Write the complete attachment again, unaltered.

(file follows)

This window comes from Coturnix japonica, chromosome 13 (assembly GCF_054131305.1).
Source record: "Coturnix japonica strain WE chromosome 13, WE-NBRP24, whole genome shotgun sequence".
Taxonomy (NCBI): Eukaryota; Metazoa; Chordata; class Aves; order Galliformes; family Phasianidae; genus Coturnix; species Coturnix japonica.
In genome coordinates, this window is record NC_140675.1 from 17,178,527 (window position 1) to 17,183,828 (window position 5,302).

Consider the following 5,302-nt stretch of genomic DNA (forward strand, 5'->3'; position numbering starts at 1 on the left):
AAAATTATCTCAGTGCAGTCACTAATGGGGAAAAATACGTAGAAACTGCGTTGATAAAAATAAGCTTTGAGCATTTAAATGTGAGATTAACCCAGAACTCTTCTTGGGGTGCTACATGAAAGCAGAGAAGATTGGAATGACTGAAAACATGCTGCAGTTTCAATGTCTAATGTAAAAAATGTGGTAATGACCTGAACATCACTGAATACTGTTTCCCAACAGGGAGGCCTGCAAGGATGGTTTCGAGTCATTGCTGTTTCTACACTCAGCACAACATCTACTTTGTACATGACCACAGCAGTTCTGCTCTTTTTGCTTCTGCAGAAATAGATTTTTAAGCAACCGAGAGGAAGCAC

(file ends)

This window comes from Coturnix japonica, chromosome 13 (assembly GCF_054131305.1).
Source record: "Coturnix japonica strain WE chromosome 13, WE-NBRP24, whole genome shotgun sequence".
Taxonomy (NCBI): Eukaryota; Metazoa; Chordata; class Aves; order Galliformes; family Phasianidae; genus Coturnix; species Coturnix japonica.
In genome coordinates, this window is record NC_140675.1 from 17,178,527 (window position 1) to 17,183,828 (window position 5,302).

Consider the following 5,302-nt stretch of genomic DNA (forward strand, 5'->3'; position numbering starts at 1 on the left):
AAAATTATCTCAGTGCAGTCACTAATGGGGAAAAATACGTAGAAACTGCGTTGATAAAAATAAGCTTTGAGCATTTAAATGTGAGATTAACCCAGAACTCTTCTTGGGGTGCTACATGAAAGCAGAGAAGATTGGAATGACTGAAAACATGCTGCAGTTTCAATGTCTAATGTAAAAAATGTGGTAATGACCTGAACATCACTGAATACTGTTTCCCAACAGGGAGGCCTGCAAGGATGGTTTCGAGTCATTGCTGTTTCTACACTCAGCACAACATCTACTTTGTACATGACCACAGCAGTTCTGCTCTTTTTGCTTCTGCAGAAATAGATTTTTAAGCAACCGAGAGGAAGCAC